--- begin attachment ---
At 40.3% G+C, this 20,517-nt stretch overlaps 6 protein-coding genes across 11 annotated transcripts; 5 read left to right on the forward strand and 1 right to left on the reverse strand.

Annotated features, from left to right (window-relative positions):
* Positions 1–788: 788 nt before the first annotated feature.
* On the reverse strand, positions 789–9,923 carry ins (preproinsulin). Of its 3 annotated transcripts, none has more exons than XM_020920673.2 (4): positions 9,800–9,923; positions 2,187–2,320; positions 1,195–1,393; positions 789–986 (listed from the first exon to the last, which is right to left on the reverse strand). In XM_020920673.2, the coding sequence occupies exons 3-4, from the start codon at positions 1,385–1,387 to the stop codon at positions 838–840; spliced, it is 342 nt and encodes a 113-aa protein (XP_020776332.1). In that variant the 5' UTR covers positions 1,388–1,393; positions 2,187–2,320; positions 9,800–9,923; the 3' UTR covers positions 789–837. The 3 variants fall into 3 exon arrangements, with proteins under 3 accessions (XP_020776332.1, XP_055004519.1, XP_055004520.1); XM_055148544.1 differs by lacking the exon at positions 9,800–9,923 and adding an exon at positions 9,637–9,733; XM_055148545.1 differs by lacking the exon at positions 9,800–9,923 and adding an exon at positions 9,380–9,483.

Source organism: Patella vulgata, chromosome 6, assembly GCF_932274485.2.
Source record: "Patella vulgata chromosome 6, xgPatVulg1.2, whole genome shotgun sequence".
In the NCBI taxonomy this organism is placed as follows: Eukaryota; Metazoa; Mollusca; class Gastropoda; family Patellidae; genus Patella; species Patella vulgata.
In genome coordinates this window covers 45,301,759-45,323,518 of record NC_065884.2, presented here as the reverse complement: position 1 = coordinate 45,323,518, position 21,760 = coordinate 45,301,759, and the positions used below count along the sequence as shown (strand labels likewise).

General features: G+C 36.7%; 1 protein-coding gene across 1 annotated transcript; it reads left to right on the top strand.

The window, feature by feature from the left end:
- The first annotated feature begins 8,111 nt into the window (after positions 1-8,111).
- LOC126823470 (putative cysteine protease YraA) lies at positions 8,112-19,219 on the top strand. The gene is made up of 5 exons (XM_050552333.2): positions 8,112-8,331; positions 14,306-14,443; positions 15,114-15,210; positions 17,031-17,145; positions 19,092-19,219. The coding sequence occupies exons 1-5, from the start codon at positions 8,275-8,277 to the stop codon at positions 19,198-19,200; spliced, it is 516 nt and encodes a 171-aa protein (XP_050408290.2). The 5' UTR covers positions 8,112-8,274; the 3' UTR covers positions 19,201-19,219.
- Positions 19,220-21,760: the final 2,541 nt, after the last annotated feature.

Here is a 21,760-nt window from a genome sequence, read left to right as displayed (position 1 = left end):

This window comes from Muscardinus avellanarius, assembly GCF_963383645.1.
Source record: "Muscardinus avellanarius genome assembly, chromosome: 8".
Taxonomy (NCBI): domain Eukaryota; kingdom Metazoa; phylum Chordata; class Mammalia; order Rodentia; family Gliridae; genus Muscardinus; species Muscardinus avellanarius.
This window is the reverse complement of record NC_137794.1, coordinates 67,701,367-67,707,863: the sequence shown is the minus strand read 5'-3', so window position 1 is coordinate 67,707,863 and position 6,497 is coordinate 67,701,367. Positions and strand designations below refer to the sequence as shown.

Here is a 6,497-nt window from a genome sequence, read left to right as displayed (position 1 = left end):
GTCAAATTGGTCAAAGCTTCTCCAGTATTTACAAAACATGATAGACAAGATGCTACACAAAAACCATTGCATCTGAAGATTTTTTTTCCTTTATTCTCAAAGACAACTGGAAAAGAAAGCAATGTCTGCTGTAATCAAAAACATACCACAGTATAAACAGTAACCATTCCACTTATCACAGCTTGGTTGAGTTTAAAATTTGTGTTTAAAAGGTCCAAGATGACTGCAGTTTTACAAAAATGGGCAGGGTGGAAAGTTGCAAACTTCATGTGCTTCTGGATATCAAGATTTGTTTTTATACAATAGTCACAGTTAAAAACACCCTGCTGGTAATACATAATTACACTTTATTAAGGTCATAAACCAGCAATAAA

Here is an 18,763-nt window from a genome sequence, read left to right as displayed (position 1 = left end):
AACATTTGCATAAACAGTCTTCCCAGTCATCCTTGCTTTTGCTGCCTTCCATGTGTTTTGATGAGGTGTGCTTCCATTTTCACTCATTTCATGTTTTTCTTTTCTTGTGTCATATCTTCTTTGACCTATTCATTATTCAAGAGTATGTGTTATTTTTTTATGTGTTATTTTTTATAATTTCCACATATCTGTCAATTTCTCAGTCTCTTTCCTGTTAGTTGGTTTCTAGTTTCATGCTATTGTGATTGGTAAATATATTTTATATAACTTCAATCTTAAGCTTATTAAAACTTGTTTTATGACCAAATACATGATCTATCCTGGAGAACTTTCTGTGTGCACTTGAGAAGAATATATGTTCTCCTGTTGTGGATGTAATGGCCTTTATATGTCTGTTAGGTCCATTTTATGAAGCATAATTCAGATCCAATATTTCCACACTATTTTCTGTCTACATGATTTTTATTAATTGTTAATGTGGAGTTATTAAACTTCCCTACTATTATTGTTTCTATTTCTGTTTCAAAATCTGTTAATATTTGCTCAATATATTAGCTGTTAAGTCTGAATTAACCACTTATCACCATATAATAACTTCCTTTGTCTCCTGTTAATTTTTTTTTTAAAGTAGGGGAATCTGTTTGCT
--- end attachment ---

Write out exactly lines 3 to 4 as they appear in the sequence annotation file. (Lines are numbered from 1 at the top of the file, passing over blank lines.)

* Positions 1–788: 788 nt before the first annotated feature.
* On the reverse strand, positions 789–9,923 carry ins (preproinsulin). Of its 3 annotated transcripts, none has more exons than XM_020920673.2 (4): positions 9,800–9,923; positions 2,187–2,320; positions 1,195–1,393; positions 789–986 (listed from the first exon to the last, which is right to left on the reverse strand). In XM_020920673.2, the coding sequence occupies exons 3-4, from the start codon at positions 1,385–1,387 to the stop codon at positions 838–840; spliced, it is 342 nt and encodes a 113-aa protein (XP_020776332.1). In that variant the 5' UTR covers positions 1,388–1,393; positions 2,187–2,320; positions 9,800–9,923; the 3' UTR covers positions 789–837. The 3 variants fall into 3 exon arrangements, with proteins under 3 accessions (XP_020776332.1, XP_055004519.1, XP_055004520.1); XM_055148544.1 differs by lacking the exon at positions 9,800–9,923 and adding an exon at positions 9,637–9,733; XM_055148545.1 differs by lacking the exon at positions 9,800–9,923 and adding an exon at positions 9,380–9,483.